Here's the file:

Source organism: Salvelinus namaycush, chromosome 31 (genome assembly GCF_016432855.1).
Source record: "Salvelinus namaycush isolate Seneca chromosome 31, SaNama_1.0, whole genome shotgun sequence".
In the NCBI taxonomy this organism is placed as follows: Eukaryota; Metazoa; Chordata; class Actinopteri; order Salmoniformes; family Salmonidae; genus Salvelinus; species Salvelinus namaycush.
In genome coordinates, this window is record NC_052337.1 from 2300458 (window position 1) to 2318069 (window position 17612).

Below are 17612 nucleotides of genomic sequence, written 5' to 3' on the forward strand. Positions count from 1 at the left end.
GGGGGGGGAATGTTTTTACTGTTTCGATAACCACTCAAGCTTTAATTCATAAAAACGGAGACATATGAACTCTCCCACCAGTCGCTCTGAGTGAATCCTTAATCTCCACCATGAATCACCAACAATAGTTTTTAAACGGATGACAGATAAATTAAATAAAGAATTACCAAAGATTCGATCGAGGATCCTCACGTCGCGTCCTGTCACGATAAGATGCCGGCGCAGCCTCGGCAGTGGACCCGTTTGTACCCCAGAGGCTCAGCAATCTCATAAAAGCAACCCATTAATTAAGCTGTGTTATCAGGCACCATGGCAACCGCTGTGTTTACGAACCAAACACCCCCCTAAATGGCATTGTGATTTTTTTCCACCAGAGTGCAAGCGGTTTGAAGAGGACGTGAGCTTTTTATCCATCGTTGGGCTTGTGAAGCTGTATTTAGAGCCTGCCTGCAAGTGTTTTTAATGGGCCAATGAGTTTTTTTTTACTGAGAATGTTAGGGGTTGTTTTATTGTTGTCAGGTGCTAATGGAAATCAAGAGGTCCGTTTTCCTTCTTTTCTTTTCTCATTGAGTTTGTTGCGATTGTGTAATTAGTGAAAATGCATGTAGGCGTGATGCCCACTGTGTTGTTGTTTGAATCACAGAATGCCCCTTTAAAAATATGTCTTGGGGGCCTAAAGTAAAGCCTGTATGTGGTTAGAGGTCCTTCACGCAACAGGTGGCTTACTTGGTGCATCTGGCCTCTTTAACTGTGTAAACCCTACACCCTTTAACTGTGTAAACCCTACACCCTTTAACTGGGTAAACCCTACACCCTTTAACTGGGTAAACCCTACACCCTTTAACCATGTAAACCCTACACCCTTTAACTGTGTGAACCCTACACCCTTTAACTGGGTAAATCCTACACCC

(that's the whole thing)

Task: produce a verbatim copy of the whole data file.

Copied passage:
Source organism: Salvelinus namaycush, chromosome 31 (genome assembly GCF_016432855.1).
Source record: "Salvelinus namaycush isolate Seneca chromosome 31, SaNama_1.0, whole genome shotgun sequence".
In the NCBI taxonomy this organism is placed as follows: Eukaryota; Metazoa; Chordata; class Actinopteri; order Salmoniformes; family Salmonidae; genus Salvelinus; species Salvelinus namaycush.
In genome coordinates, this window is record NC_052337.1 from 2300458 (window position 1) to 2318069 (window position 17612).

Below are 17612 nucleotides of genomic sequence, written 5' to 3' on the forward strand. Positions count from 1 at the left end.
GGGGGGGGAATGTTTTTACTGTTTCGATAACCACTCAAGCTTTAATTCATAAAAACGGAGACATATGAACTCTCCCACCAGTCGCTCTGAGTGAATCCTTAATCTCCACCATGAATCACCAACAATAGTTTTTAAACGGATGACAGATAAATTAAATAAAGAATTACCAAAGATTCGATCGAGGATCCTCACGTCGCGTCCTGTCACGATAAGATGCCGGCGCAGCCTCGGCAGTGGACCCGTTTGTACCCCAGAGGCTCAGCAATCTCATAAAAGCAACCCATTAATTAAGCTGTGTTATCAGGCACCATGGCAACCGCTGTGTTTACGAACCAAACACCCCCCTAAATGGCATTGTGATTTTTTTCCACCAGAGTGCAAGCGGTTTGAAGAGGACGTGAGCTTTTTATCCATCGTTGGGCTTGTGAAGCTGTATTTAGAGCCTGCCTGCAAGTGTTTTTAATGGGCCAATGAGTTTTTTTTTACTGAGAATGTTAGGGGTTGTTTTATTGTTGTCAGGTGCTAATGGAAATCAAGAGGTCCGTTTTCCTTCTTTTCTTTTCTCATTGAGTTTGTTGCGATTGTGTAATTAGTGAAAATGCATGTAGGCGTGATGCCCACTGTGTTGTTGTTTGAATCACAGAATGCCCCTTTAAAAATATGTCTTGGGGGCCTAAAGTAAAGCCTGTATGTGGTTAGAGGTCCTTCACGCAACAGGTGGCTTACTTGGTGCATCTGGCCTCTTTAACTGTGTAAACCCTACACCCTTTAACTGTGTAAACCCTACACCCTTTAACTGGGTAAACCCTACACCCTTTAACTGGGTAAACCCTACACCCTTTAACCATGTAAACCCTACACCCTTTAACTGTGTGAACCCTACACCCTTTAACTGGGTAAATCCTACACCC